Similarly, the plaintiff alleges that following the initiation of the unauthorized transfer of $245,000 on January 8th, the defendants again sent notice by regular mail.  The plaintiff alleges that had the defendants sent notice by email, the plaintiff “would have been able to halt the transfer and would have stopped the transfer.”

Notably, the complaint also states that days after the Cyber Thief gained access to the plaintiff’s online account and changed her password, the plaintiff’s husband—after successfully answering security questions—regained access to the online account and changed the password.  The complaint notes that the plaintiff was notified via email of these changes, which suggests that her email account may have been compromised, with the Cyber Thief possibly intercepting prior communications when the Cyber Thief was aware his or her actions triggered email notices.

The plaintiff notes that she discovered and reported the theft to the plan sponsor on January 15 (one day after the funds were transferred to the SunTrust Bank account), and that the defendants subsequent froze the account and advised the plaintiff to contact law enforcement.


Local law enforcement in Illinois initiated an investigation into the theft, which involved issuing subpoenas to the plan sponsor, Alight, and SunTrust Bank for materials relating to the transfer of funds.  The complaint notes that “SunTrust was unable to locate records for the account holder.”  In addition, law enforcement traced the IP address that had been used to access the plaintiff’s account, which revealed that the Cyber Thief may have been located in India.

III. Implications

Greater Cybersecurity Risks in the Pandemic Era

The Bartnett case provides another reminder that retirement accounts are not immune to cyberattacks.  [See Groom Alert: New Case Raises Difficult Questions About ERISA Remedies for 401(k) Account Thefts].  In fact, retirement accounts may be particularly attractive targets for cybercriminals given the significant amount of assets held in such accounts.

In this new pandemic era, cybersecurity threats are greater than ever as millions of people across the world employ technology at unprecedented levels for business and personal matters.  But while millions are practicing social distancing, cybercriminals continue to employ a variety of fraudulent means, which includes deceptive methods like those used in the Bartnett case—to defraud and steal.

Notably, in response to the growing threats, on April 15, 2020, the Department of Labor’s Office of Inspector General included imposter schemes to obtain benefit plan distributions in its list of investigative focus areas.

Considerations for Fiduciaries and Service Providers

The Bartnett case provides reminders of several important considerations that might be incorporated into plan processes:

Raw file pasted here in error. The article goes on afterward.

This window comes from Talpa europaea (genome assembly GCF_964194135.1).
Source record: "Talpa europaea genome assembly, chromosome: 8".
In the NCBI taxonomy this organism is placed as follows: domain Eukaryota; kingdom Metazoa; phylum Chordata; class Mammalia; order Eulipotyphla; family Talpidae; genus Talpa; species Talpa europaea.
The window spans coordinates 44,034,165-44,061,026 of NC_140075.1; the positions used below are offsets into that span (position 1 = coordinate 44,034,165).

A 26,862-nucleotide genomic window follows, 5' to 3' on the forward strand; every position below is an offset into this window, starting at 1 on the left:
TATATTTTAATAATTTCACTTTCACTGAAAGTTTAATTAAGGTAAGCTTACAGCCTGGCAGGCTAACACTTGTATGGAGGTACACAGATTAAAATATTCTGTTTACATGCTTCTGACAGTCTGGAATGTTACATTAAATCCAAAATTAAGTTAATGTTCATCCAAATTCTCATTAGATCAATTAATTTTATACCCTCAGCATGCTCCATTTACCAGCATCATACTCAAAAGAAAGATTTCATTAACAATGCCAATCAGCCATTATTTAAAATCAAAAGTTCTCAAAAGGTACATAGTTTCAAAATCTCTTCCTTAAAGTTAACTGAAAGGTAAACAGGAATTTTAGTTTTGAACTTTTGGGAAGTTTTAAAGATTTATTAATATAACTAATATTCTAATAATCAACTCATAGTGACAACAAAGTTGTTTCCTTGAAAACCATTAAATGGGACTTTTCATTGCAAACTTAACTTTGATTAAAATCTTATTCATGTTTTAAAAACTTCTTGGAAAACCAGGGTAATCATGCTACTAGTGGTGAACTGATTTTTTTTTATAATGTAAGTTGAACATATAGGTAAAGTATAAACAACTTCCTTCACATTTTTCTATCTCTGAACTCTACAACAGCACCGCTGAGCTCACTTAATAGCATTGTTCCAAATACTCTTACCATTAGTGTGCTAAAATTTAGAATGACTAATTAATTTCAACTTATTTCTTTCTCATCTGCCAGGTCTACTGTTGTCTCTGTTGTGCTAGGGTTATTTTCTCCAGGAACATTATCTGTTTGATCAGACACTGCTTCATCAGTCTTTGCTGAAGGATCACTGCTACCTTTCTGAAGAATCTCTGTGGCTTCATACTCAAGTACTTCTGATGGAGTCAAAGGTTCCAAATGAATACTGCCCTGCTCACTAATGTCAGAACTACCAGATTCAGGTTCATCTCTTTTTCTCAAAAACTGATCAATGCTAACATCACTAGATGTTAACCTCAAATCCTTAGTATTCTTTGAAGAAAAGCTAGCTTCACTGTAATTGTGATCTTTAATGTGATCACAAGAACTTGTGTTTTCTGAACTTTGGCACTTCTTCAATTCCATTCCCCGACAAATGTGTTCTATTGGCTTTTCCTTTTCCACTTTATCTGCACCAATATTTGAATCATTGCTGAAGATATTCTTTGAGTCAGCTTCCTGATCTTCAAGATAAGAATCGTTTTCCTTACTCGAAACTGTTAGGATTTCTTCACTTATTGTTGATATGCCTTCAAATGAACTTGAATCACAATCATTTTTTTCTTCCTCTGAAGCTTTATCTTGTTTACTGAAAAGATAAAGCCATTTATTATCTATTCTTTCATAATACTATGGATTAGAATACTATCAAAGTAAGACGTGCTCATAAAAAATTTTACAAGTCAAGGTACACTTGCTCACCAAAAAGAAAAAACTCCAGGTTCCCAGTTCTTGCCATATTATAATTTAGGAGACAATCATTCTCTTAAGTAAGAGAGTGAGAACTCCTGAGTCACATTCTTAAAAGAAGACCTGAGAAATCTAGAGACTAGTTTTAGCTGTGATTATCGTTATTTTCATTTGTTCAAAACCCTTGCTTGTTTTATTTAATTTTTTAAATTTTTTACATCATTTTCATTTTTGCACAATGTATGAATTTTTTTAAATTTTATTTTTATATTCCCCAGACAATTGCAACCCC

First, plan fiduciaries responsible for plan administration are well served to understand how account activity is triggered (e.g., additions of permitted bank accounts, phone numbers).  Plan fiduciaries could also evaluate whether there are other practical practices that could balance the need for accessibility to funds with the protection of plan participants.

Second, plan fiduciaries and service providers can collaborate to implement processes to safeguard information.  Plan fiduciaries can also review service providers’ cyber security capabilities and procedures at the RFP stage as well as during their ongoing monitoring process.  It is important to remember that there may be no one “right” way to implement safeguards and each plan, with its own unique participant demographics, may have its own interests to balance.

Third, although plan fiduciaries and service providers are not obligated to educate participants about cybersecurity, and are not required to create documents like a data security or privacy statement, it may benefit a plan and its participants to provide education on cybersecurity to help ensure that participants are part of the process of protecting access to a participant’s account.  The complaint suggests that it was the hacking of the plaintiff’s own personal computer and email account that may have led to the retirement account being accessed.

Fourth, plan fiduciaries and service providers can review their insurance policies (e.g., fiduciary insurance, cyber insurance) and fidelity bonds for scope of coverage and other guarantees.  In particular, a close review of such policies can be beneficial to understand the scope of coverage, including whether social engineering or fraud losses like those described in Bartnett are covered.

While the complaint in Bartnett is styled as a breach of fiduciary duty claim under ERISA that would presumably fall within the coverage of a fiduciary insurance policy (barring any exclusions), claims for loss from cyber fraud will not necessarily always be brought as ERISA fiduciary claims.  In those situations, plans often look to their cyber insurance policy or fidelity bond for coverage of losses where a proper individual authorizes a transfer of funds but is criminally induced to do so by an impersonator on the telephone or by email.  However, some cyber insurance policies and fidelity bonds do not cover social engineering losses unless special endorsements are added.  To avoid unpleasant surprises later on, plan sponsors and plan fiduciaries can work with their counsel and insurance brokers to make sure that the desired coverage is included in their respective insurance policies and fidelity bond.